It's a funny little place, Broome. It's civilisation, of a sort - there's mobile phone reception, supermarkets, a couple of decent places to get a bite and even some plush resorts if you've got the cash.
But it's the wild west, nonetheless, as perhaps befits a town that's still some 2000km from Perth and 1800km from Darwin. Everyone has travelled an awful long way to be here and they're determined to have a good time.
Broome has a wild past too. The colonials used to force aboriginals to dive for pearls because they were too scared to do it themselves, and grew fat off the profits. A lot of aboriginals drowned.
Nice to sea ya: A sunset dip in the briny at Broome's Cable Beach
Broome ended up a mash-up of cultures and peoples seeking their fortune at the north-western tip of The Big Empty, as they call this part of Australia.
So don't be fooled by Broome's marketing as a resort town. True, it's 30 degrees in the middle of our winter and the sea is a beautiful aqua marine blue. But there's a strong local culture too - and by the way, we counted three large crocodiles just off the main swimming beach this afternoon, which you won't read in the tourist brochures either!
We got here by travelling 1000km or so from Kununura, where I signed off my last post, along the Gibb River Road.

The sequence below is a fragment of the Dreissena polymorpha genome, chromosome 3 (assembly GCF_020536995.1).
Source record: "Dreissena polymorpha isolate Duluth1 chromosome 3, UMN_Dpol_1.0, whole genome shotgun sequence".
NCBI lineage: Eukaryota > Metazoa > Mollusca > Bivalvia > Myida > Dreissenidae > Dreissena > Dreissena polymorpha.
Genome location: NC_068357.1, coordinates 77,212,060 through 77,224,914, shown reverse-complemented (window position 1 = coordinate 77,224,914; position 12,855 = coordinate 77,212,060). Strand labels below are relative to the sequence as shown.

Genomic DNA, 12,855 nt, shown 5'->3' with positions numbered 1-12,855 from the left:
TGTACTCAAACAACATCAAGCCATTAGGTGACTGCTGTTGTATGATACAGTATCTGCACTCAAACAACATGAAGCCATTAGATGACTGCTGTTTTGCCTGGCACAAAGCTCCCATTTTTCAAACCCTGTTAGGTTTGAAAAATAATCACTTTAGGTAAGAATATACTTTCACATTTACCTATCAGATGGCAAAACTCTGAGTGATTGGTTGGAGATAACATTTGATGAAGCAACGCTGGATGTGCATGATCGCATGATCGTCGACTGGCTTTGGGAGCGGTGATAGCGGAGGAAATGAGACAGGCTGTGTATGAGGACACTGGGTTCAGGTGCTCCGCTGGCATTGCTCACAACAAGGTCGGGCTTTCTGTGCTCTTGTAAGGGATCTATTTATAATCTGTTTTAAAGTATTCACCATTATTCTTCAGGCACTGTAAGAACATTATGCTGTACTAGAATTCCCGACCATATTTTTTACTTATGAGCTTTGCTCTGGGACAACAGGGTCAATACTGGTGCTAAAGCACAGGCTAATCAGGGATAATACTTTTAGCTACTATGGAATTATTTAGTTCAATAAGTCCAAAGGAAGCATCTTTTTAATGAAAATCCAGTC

Now, some of you may have heard of the Gibb River Road. It's billed as Australia's greatest 4WD adventure drive; the last truly remote frontier in the country in the 21st century, and a road upon which danger lurks beneath every pothole.
Here's the truth: If you have any 4WD experience, or even if you just possess modest driving ability and a reasonably decent vehicle, you'll find it a highway. I reckon I could have done it in my nana's Mini.
It's a shame really, because the marketing department has really been allowed to run away with all the hyperbole spouted about the GRR. The reality will disappoint those really looking for a remote wilderness experience but delight those whose idea of roughing it is a few miles down a corrugated road and a bit of dust before retiring to a luxury wilderness lodge for the night with crisp bed sheets and full board.
If you want a real 4WD experience, try one of the deserts like the Simpson, or of course Cape York, where they measure corrugations by the foot and their idea of fine dining is a roadhouse mince and cheese pie.
An idyllic camp spot on the shores of Admiralty Bay
We camped overlooking the bay, hundreds of miles from anywhere and all by ourselves, watching the crocs cruise up and down off the beach as the sun set. Magic.
Yeah, she's a big country all right
Seriously, we were wading through the river by torchlight and we came face-to-face with a croc. Fortunately it was a freshie, deemed 'mostly harmless unless provoked' but that doesn't calm the nerves much when you make its acquaintance at close quarters. I mean, has anyone told fresh water crocodiles that they're harmless? They still have big teeth.
We've had two days of recovery in Broome, and tomorrow we're heading up to Cape Leveque on the north coast to stay in an aboriginal-owned community campground before turning south to drive across the Big Empty to Port Headland.
Magnificent Mitchell Falls, off the Gibb River Road
From there it's briefly back inland to visit Karajini National Park before heading back to the coast for the final 1500km run down to Perth and the finish of our journey.